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The ship blocking the Suez Canal is finally on the move

Shipping 2021-03-30 256 0

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Reference:CGTN | Updated:30 Mar 2021

The ship which blocked the Suez Canal for nearly a week was freed Monday. Ever Given was refloated as more than 400 ships waited to pass along the waterway. 

Billions of dollars a day in maritime commerce were halted. High-winds are being blamed for jamming the ship diagonally last Tuesday. The grounded ship stopped traffic on the shortest shipping route between Europe and Asia. 

At least 113 of over 420 vessels backed up are expected to cross the canal by Tuesday morning. It could take at least another 10 days to clear the backlog on either end.The 1,290ft (400-metre) ship is headed for inspection.

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The Japanese owner of the giant cargo ship that has been blocking Egypt's Suez Canal since Tuesday has apologized for the disruption to global trade, as the blockage reportedly is holding up $9.6 billion of goods a day.

"In cooperation with local authorities and Bernhard Schulte Shipmanagement, a vessel management company, we are trying to refloat [the Ever Given], but we are facing extreme difficulty," the owner, Shoei Kisen Kaisha, said in a statement on Thursday.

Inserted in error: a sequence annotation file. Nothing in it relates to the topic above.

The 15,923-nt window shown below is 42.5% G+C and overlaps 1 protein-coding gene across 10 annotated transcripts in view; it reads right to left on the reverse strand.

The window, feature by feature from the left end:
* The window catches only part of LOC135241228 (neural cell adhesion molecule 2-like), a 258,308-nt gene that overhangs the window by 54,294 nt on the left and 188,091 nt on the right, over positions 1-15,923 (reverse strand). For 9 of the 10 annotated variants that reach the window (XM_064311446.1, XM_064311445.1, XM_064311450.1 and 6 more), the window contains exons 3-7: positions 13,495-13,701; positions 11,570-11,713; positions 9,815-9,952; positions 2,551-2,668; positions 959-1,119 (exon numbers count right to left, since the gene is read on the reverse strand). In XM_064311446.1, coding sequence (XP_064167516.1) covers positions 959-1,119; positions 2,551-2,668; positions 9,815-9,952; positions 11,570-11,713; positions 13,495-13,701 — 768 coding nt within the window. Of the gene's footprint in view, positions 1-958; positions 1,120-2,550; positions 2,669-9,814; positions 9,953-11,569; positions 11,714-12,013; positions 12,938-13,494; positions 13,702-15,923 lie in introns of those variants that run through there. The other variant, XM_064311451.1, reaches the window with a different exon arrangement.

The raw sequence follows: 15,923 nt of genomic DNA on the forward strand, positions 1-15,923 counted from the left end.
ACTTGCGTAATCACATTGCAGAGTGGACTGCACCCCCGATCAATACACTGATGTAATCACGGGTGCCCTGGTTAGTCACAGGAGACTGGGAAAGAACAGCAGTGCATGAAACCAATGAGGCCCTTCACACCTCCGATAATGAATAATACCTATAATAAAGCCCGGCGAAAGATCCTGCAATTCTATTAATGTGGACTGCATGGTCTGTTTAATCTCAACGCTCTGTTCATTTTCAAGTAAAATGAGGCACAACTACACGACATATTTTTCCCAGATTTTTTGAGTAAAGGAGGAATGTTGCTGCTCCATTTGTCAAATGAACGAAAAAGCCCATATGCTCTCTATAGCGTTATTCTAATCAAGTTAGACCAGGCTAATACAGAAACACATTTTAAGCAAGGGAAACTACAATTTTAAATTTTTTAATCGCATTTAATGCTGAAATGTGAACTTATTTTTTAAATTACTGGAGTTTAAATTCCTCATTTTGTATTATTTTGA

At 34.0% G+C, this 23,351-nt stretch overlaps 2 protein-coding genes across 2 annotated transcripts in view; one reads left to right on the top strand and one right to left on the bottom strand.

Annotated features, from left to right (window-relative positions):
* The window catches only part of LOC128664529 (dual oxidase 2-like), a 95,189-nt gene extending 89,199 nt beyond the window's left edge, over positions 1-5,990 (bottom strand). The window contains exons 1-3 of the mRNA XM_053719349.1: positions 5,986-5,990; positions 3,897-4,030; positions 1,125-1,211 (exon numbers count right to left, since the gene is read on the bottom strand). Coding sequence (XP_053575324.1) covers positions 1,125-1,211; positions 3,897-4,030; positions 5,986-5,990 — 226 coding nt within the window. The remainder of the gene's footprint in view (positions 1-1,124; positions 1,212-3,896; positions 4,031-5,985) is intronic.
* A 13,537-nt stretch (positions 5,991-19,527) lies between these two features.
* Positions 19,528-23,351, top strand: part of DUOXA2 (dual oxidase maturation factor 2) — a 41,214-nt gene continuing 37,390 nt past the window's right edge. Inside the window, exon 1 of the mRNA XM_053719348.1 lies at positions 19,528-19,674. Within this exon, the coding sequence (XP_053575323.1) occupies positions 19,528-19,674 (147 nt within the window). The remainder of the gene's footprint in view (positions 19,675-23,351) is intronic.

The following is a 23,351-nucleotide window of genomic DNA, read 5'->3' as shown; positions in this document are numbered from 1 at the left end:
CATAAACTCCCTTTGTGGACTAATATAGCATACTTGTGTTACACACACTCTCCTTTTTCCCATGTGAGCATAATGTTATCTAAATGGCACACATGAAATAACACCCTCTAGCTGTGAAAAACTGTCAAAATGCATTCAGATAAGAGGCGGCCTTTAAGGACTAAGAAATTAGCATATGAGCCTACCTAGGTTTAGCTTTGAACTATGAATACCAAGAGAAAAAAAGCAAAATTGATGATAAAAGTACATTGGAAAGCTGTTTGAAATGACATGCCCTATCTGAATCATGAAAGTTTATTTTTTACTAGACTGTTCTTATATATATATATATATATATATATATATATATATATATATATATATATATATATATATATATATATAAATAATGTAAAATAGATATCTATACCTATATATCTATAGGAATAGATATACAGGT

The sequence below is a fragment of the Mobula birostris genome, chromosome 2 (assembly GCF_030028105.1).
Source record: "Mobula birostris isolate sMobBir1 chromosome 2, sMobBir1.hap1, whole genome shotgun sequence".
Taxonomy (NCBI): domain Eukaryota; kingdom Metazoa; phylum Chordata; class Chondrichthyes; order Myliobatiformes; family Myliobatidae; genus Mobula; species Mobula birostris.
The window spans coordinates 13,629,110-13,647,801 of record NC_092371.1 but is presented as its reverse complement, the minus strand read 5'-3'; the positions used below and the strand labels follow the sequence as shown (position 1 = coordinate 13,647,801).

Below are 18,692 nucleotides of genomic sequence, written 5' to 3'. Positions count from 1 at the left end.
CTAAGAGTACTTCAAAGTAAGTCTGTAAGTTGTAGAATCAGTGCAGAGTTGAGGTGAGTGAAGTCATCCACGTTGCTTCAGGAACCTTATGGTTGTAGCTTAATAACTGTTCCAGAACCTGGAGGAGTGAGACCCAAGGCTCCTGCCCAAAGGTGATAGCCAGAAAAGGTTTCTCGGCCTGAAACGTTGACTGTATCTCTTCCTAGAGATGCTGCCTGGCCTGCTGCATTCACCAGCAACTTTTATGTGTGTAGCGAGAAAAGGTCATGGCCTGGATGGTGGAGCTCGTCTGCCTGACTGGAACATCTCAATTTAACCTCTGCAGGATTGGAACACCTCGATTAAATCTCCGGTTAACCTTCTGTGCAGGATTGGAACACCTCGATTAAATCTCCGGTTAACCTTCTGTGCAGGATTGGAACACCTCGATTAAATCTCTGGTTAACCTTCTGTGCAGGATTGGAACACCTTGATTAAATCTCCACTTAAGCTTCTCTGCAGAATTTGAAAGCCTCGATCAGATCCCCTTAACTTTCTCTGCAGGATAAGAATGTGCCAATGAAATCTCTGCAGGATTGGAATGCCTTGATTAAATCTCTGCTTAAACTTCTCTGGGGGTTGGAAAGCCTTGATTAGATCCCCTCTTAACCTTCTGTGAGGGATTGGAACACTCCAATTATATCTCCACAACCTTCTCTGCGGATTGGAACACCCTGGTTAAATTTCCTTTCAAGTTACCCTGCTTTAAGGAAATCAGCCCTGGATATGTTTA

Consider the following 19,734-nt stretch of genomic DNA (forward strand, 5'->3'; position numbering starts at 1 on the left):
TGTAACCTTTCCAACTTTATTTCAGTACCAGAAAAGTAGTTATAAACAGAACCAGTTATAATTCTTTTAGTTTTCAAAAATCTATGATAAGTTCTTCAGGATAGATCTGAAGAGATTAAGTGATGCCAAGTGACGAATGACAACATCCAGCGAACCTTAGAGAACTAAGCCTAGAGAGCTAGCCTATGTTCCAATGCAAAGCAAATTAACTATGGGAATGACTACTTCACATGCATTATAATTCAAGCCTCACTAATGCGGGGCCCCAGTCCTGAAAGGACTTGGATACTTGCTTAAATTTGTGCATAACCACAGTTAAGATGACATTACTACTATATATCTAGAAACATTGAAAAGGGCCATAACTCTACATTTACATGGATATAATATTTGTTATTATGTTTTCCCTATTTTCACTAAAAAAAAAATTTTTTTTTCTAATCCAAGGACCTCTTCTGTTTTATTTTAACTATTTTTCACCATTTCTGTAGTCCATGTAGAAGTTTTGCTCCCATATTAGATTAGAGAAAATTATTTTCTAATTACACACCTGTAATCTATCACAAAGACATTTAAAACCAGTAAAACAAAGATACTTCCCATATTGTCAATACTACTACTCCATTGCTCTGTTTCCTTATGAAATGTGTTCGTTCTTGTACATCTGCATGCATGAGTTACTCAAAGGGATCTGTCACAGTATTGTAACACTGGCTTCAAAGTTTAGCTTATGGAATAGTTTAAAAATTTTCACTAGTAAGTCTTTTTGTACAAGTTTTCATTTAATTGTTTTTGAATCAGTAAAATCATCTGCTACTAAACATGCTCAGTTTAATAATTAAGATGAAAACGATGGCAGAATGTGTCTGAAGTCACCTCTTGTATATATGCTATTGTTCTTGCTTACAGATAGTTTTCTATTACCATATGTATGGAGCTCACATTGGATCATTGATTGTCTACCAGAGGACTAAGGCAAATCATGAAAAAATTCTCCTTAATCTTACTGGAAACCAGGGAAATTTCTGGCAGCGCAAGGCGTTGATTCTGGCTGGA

"We sincerely apologize for causing a great deal of worry to ships in the Suez Canal and those planning to go through the canal," it added.

Shipping expert Lloyd's List valued the canal's westbound traffic at roughly $5.1 billion a day and eastbound daily traffic at around $4.5 billion.

Marine and salvage engineers failed in their latest attempt on Thursday.

The 400-meter-long, 200,000-tonne vessel is almost the same size as Empire Building, is now blocking transit in both directions through one of the world's busiest shipping channels linking Asia and Europe, which accounts for about 12 percent of global trade.

A total of 206 large container ships, tankers carrying oil and gas, and bulk vessels hauling grain have backed up at either end of the canal, according to tracking data, creating one of the worst shipping jams seen for years.

The blockage comes on top of the disruption to world trade already caused in the past year by COVID-19, with trade volumes hit by high rates of ship cancellations, shortages of containers and slower handling speeds at ports.

The world's number one line A.P. Moller Maersk said it was considering diverting vessels around Africa's Cape of Good Hope, adding five to six days to the journey between Asia and Europe. It said time-sensitive cargo could be sent on trains and airplanes, although no decisions had yet been made.


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